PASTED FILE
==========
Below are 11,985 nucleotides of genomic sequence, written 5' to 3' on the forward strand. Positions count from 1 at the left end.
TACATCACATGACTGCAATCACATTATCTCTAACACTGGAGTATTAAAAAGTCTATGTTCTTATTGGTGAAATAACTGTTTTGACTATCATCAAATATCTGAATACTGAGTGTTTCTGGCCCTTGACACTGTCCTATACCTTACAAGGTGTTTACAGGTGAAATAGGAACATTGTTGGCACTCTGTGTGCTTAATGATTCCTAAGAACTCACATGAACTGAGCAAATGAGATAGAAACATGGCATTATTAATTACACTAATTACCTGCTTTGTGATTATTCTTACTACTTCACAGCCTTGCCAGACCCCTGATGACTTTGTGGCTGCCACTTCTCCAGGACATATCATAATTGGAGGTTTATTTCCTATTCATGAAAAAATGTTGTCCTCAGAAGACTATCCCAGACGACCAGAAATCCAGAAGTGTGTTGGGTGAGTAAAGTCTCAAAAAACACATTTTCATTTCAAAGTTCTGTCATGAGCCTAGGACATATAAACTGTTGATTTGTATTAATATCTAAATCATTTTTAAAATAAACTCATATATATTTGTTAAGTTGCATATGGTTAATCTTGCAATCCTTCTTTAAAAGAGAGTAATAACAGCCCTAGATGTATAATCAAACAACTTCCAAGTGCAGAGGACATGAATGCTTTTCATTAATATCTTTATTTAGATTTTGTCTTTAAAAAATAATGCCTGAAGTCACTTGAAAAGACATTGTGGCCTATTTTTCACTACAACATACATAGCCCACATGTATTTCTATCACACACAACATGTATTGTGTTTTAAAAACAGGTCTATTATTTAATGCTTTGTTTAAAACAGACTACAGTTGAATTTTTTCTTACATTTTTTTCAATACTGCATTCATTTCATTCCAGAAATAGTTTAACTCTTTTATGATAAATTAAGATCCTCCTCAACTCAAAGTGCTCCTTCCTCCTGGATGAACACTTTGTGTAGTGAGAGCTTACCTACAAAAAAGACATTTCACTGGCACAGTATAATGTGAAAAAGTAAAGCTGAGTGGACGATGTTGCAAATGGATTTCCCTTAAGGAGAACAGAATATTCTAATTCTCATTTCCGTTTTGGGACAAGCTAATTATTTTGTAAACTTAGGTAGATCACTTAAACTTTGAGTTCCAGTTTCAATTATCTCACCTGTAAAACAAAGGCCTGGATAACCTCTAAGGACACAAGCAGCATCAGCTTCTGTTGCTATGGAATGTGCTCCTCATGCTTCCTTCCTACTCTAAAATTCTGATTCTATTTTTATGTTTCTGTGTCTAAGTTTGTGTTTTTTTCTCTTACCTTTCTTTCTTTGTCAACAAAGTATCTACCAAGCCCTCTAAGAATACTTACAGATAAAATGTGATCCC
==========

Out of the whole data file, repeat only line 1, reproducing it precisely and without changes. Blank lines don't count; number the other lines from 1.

Below are 11,985 nucleotides of genomic sequence, written 5' to 3' on the forward strand. Positions count from 1 at the left end.